|Publication number||US4906956 A|
|Application number||US 07/105,643|
|Publication date||Mar 6, 1990|
|Filing date||Oct 5, 1987|
|Priority date||Oct 5, 1987|
|Publication number||07105643, 105643, US 4906956 A, US 4906956A, US-A-4906956, US4906956 A, US4906956A|
|Original Assignee||Menlo Industries, Inc.|
|Export Citation||BiBTeX, EndNote, RefMan|
|Patent Citations (9), Non-Patent Citations (8), Referenced by (25), Classifications (11), Legal Events (5)|
|External Links: USPTO, USPTO Assignment, Espacenet|
1. Field of the Invention
This invention relates to the field of tuning electrical circuits and more particularly to the tuning of electrical circuits on an integrated circuit device which includes gallium arsenide microwave devices.
2. Description of the Prior Art
In designing wide band microwave monolithic integrated circuits (MMIC) to achieve a flat frequency response over a wide band (greater than 3:1 bandwidth), the most difficult task is to produce a device with a comparable flat frequency response to that of a hybrid microwave integrated circuit (MIC). In principle, an MMIC should have tighter control of the various parameters than an MIC and therefore should have a flatter and more reproduceable frequency response than an MIC. In practice, however, the lack of accurate design tools and lack of reproduceability of field effect transistor (FET) characteristics require a large number of iterations before a wide band MMIC with a flat response is produced. However, the availability of bond wire tuning and other schemes have made wide band MIC devices with very flat frequency response routinely achievable. To reduce the number of design cycles and to improve the reproduceability of amplifier characteristics for an MMIC device, an on-chip tuning technique is required to achieve wide band performance.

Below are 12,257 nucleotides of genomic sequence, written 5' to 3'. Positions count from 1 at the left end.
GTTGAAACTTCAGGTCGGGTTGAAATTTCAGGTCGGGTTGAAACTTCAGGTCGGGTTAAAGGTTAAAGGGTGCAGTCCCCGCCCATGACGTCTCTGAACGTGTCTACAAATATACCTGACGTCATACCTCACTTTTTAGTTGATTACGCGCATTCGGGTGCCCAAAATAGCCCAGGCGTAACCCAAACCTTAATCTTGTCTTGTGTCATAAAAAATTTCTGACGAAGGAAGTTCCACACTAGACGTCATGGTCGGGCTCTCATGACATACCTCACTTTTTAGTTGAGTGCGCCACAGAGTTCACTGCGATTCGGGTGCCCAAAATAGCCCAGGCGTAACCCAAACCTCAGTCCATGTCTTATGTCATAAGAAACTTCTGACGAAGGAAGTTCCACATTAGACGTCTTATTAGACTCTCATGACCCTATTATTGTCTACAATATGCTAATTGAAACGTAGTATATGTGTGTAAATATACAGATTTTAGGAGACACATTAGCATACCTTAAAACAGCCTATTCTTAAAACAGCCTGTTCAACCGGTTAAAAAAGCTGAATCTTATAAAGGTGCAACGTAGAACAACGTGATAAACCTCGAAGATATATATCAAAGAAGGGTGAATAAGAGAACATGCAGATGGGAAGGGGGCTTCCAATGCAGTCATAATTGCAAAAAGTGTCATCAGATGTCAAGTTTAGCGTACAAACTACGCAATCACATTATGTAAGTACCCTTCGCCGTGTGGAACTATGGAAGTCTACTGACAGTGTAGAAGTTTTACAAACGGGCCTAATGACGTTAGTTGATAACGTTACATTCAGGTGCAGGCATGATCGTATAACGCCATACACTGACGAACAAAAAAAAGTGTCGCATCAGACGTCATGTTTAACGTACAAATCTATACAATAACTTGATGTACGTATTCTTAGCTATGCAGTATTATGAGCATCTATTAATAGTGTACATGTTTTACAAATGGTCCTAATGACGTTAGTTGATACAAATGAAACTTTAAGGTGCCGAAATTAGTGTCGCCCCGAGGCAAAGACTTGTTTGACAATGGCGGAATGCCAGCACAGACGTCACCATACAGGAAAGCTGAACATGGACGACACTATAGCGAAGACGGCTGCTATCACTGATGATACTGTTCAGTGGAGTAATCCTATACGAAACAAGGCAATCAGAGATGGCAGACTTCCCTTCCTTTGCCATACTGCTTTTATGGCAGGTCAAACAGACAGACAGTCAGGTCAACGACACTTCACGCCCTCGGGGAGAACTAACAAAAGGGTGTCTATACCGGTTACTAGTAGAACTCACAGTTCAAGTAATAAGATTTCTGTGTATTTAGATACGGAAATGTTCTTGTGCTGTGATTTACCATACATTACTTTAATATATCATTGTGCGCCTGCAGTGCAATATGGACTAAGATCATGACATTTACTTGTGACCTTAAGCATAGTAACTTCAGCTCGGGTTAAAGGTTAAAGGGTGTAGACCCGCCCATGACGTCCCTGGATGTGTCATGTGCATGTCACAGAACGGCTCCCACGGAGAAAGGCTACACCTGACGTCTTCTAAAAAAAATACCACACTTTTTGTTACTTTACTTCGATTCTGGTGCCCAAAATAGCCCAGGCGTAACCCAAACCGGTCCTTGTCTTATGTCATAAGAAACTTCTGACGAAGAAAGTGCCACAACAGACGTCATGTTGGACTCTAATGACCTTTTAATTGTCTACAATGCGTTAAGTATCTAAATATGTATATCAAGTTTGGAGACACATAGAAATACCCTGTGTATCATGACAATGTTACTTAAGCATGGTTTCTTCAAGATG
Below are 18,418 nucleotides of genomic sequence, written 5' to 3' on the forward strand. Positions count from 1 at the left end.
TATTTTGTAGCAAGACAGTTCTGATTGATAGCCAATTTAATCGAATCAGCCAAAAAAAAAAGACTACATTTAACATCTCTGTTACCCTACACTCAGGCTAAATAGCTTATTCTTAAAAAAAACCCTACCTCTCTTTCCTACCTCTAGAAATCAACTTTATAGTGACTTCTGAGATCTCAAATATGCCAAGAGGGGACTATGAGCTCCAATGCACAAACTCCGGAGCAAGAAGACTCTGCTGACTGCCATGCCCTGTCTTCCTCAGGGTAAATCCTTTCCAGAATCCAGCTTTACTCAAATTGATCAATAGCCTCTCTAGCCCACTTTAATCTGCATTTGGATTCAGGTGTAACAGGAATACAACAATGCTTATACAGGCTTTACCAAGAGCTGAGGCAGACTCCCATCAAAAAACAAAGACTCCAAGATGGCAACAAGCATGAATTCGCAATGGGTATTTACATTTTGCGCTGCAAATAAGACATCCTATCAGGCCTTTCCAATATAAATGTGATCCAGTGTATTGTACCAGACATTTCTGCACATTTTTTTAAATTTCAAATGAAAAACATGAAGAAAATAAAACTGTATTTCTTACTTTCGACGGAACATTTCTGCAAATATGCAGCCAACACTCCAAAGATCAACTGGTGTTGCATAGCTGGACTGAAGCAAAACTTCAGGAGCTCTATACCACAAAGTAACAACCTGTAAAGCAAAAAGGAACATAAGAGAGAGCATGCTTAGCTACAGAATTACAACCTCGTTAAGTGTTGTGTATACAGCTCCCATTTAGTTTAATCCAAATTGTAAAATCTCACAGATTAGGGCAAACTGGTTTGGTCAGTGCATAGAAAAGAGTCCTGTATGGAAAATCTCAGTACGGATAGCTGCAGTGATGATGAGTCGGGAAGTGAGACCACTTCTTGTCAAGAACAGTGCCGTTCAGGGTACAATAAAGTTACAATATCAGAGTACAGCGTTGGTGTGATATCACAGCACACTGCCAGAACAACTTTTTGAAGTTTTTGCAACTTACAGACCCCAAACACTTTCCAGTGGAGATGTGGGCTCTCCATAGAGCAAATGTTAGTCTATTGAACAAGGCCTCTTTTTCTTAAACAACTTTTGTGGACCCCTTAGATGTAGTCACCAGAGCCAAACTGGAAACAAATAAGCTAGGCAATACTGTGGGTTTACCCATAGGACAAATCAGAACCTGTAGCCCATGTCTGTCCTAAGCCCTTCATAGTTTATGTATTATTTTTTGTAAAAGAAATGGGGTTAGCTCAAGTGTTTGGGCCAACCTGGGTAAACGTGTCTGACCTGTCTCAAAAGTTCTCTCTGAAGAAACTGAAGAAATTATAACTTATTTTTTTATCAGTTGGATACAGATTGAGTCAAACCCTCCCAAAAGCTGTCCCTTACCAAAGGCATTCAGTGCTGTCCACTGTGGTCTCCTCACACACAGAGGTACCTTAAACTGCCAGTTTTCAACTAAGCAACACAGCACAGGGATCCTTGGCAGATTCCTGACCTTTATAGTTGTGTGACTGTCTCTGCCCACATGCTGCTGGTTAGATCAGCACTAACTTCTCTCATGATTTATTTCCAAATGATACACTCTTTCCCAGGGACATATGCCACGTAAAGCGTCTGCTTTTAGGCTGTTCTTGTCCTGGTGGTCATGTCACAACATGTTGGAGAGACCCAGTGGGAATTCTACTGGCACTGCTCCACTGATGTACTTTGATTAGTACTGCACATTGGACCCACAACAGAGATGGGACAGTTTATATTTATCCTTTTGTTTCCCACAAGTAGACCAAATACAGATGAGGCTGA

In the field of MMIC devices, several prior attempts at on-chip tuning have been utilized, however, none are totally satisfactory. The first technique which has been used, is a mechanical severing of circuit connections made in air-bridges. For example, such a technique is illustrated in an article titled "MMIC: On-Chip Tunability" published in Microwave Journal, in April 1987, pp. 135-139, by Ravender I Goyal and Sarjit S. Bharj. In this article, the authors describe a scheme for tuning which involves having several circuit connections to a device, such as a spiral inductor or a group of capacitors, utilizing an air-bridge which extends above the wafer surface. In tuning a device of this type, based on measured circuit performance, the extra air-bridge connections are disconnected by mechanically scratching open the corresponding air-bridges to eliminate certain portions of the device. The extra air-bridges complicate the layout of the circuit, and most of the tunable connections need not be implemented in air-bridges if circuit topography is the only consideration; however, they are implemented in air-bridges because the suspended structure of the air-bridge is more accessible to mechanical disconnection. These disconnections are performed by an operator peering at the wafer through a microscope and even though care may be used in severing the air-bridge connection, the severed bridge structure can become shorted to other circuit elements causing incorrect circuit operation.
Another technique which has been used to tune a circuit by severing electrical connections which are added for the purpose of eliminating certain portions of a circuit element is the vaporization technique utilizing a laser beam. In the vaporization technique, the connections are "cut" by utilizing the power of the laser beam to vaporize the metal atoms of metallization connections. This has the disadvantage of forming debris on the wafer surface since the vaporized material redeposits on the wafer surface. Also, tuning of a circuit may be accomplished by the laser vaporization of, for example, a portion of an open stub, to change the circuit characteristic of a tuning stub. Again, however, the vaporized material redeposits on the wafer surface as was the case with the "cutting" process. This debris may act as an electrical short and may also lead to undesirable parasitic elements in the MMIC.